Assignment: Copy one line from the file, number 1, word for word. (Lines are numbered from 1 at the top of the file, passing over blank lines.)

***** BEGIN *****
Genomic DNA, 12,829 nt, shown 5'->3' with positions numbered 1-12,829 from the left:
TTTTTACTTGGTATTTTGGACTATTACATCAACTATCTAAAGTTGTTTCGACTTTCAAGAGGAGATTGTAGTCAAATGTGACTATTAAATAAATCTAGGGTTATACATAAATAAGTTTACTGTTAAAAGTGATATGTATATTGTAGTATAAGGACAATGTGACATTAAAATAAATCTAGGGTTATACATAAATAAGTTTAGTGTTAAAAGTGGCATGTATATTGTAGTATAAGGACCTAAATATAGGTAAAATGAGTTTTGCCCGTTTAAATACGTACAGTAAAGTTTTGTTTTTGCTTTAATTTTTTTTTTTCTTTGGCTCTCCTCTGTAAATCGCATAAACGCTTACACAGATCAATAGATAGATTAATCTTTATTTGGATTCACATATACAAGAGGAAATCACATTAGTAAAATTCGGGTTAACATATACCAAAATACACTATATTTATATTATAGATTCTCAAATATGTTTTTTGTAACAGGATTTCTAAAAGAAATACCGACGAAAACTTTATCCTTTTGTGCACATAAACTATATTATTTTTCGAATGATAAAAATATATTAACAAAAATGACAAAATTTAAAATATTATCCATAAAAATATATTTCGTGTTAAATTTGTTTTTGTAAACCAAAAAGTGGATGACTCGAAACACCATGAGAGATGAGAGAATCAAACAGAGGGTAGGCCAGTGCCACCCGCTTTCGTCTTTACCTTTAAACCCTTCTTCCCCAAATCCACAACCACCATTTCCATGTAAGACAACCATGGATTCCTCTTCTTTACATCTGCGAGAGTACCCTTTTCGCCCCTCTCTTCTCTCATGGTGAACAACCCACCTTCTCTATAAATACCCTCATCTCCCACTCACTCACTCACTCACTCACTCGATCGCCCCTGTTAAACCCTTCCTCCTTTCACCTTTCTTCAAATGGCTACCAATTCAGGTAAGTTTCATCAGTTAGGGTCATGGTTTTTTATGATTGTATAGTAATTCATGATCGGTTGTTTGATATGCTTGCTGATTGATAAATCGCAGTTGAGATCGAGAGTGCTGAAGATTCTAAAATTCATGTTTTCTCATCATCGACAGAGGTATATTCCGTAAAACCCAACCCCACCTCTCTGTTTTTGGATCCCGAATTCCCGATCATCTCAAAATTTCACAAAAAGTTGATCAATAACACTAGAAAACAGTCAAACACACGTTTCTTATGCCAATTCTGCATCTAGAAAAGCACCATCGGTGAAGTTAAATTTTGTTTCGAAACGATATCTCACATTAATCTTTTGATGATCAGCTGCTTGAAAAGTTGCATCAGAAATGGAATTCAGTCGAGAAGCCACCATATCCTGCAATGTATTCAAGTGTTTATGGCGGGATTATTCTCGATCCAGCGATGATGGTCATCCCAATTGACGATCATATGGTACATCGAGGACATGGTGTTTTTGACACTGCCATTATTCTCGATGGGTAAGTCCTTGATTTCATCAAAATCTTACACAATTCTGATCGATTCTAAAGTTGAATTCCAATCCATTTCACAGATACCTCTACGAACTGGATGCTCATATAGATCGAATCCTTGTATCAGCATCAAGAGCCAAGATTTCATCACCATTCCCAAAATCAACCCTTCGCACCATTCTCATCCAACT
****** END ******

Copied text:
Genomic DNA, 12,829 nt, shown 5'->3' with positions numbered 1-12,829 from the left: